If you're unemployed, your life probably has enough complications without the extra burden of taxes. But while those out of work face a few additional aggravations as April 15 draws near, they can also take advantage of several welcome tax benefits.
The outstretched hand
First, the bad news: Those much-needed unemployment benefits you've been collecting are fully taxable. In 2009, your first $2,400 was not taxed, but in 2010, everything you got is fair game. If you haven't had taxes withheld from your payments, you may be dismayed by what you owe this year. You can fix this for future payments by filing Form W-4V: Voluntary Withholding Request. Meanwhile, a Form 1099-G will help you discover how much of this income you need to report.
Remember that each unemployed person's situation can be very different. For people on their own, getting by with just unemployment benefits and whatever odd jobs they can find, every dollar counts. Since they may end up owing little to Uncle Sam, these folks may not need to withhold taxes. People married to a spouse with a solid income, on the other hand, will find withholding for taxes more worthwhile.
The tax issues surrounding unemployment give rise to many common misunderstandings. For one thing, severance payments can be taxable. For another, unemployed people can't automatically deduct health-care costs. And most importantly, just because you're unemployed doesn't mean you can skip or delay filing your return.
Take heart -- the tax news for the unemployed isn't all bad. If your income during 2010 was sufficiently low, you may qualify for the Earned Income Tax Credit (EITC). The maximum threshold is $13,460 for single, childless filers, rising to $48,362 for couples filing jointly with three or more qualifying children, with the maximum credit ranging from $457 to $5,666. The rules for the EITC are complicated, but it's worth looking into if you think you may qualify.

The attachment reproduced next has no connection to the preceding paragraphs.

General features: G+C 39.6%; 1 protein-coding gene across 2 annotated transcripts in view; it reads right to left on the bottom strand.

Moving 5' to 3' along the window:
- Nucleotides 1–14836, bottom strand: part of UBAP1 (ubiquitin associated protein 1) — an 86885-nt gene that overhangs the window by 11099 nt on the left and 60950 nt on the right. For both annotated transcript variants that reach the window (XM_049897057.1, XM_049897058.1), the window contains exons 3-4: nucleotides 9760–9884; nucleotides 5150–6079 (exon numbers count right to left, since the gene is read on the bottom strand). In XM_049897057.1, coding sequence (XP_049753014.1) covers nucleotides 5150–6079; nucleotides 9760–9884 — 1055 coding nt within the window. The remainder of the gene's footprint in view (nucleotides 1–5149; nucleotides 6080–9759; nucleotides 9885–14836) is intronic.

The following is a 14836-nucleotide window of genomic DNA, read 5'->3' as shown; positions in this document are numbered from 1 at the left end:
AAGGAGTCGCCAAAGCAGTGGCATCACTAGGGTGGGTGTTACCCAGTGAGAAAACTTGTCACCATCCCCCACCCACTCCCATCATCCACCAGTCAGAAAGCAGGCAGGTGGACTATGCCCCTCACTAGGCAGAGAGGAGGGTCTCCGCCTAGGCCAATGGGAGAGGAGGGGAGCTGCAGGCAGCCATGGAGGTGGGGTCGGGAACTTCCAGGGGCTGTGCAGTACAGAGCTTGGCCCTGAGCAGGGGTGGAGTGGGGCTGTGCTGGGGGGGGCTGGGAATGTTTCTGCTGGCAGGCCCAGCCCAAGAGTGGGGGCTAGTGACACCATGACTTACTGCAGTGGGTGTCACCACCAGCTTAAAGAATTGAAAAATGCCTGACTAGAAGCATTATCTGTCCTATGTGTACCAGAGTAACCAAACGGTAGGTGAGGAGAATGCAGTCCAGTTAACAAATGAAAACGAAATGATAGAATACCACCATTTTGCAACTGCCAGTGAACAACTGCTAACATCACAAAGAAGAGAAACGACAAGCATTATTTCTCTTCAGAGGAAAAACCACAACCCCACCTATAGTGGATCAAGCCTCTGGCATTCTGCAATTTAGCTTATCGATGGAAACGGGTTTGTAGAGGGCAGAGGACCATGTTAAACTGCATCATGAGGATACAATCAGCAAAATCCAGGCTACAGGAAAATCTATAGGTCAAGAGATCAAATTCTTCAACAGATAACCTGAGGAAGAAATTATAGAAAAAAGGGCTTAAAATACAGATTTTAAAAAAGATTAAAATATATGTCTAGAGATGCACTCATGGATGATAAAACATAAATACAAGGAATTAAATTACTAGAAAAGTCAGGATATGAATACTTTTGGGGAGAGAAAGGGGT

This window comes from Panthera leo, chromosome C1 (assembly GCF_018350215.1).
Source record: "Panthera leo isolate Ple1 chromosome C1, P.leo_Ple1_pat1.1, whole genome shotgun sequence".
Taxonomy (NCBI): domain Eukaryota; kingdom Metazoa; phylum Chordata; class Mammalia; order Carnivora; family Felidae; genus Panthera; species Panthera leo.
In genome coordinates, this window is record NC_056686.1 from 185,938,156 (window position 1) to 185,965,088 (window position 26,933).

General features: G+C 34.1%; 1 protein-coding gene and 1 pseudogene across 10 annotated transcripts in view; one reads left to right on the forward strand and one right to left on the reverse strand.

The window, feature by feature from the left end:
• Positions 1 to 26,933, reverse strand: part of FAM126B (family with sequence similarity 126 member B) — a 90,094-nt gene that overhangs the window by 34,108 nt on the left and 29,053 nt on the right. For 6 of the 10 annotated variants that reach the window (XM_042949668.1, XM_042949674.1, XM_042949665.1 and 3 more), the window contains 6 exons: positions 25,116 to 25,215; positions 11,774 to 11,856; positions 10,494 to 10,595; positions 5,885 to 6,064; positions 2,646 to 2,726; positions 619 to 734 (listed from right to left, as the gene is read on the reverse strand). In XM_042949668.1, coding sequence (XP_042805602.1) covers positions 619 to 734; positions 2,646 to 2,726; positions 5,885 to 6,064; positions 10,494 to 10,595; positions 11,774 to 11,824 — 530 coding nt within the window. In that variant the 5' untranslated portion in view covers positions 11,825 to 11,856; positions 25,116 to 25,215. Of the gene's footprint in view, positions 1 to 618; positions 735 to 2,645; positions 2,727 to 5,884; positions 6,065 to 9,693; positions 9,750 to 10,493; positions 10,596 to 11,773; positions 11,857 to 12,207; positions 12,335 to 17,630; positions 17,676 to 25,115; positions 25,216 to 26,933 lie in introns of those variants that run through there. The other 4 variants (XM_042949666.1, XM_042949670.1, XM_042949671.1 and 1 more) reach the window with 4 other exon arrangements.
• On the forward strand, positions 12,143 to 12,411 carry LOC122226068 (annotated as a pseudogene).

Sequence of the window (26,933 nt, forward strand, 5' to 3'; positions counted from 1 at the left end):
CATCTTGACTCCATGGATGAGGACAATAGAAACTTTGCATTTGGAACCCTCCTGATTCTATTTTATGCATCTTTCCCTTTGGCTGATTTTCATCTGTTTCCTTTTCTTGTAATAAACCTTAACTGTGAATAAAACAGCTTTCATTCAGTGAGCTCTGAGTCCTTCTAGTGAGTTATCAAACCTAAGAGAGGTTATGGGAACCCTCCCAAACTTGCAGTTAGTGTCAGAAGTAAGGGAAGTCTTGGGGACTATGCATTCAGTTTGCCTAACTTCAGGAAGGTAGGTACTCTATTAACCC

Looking for a new job costs money, but many of your expenses might be deductible. Typically, if you're seeking work in a new field or are a first-time job-hunter such as a new college grad, deductions are not permitted. But if you're looking within your industry for the same kind of work, you may be able to deduct the cost of traveling for interviews, phone calls, postage, resume printing, and even job placement services fees. You only benefit from the deductions if you itemize, though, and you can only deduct whatever expenses exceed 2% of your adjusted gross income.
A little time spent wading through credit card receipts can yield additional tax savings. And if you don't do so already, start keeping track of all your qualifying job-search expenses. Note that qualifying expenses count even if you don't get the jobs in question.
Once you land a new job, if it's in the same field and requires you to relocate at least 50 miles away, you may be able to deduct moving expenses. That's only if your new employer doesn't reimburse you, of course -- no double-dipping allowed. Note also that you need to stay in that new job for at least 39 weeks in the year to take the deduction.
If you're updating or strengthening the skills you needed in your most recent field, the costs of your education may qualify you for tax credits. The Lifetime Learning credit offers as much as $2,000. Educational endeavors might also qualify for the American Opportunity Credit, which offers as much as $2,500 for the first four years of college.
Finally, be careful when figuring out how to support yourself in these tough times. If at all possible, try to avoid withdrawing money from your 401(k), lest you seriously dent your nest egg and trigger potential tax penalties in the process. If you absolutely can't avoid tapping your retirement account, see whether you can take a penalty-free hardship withdrawal, or consult a financial or tax advisor to help you optimize the process.
Being unemployed unquestionably stinks -- but being smart about your taxes could help reduce your pain. Consult the following sites for more tax-savvy tips:
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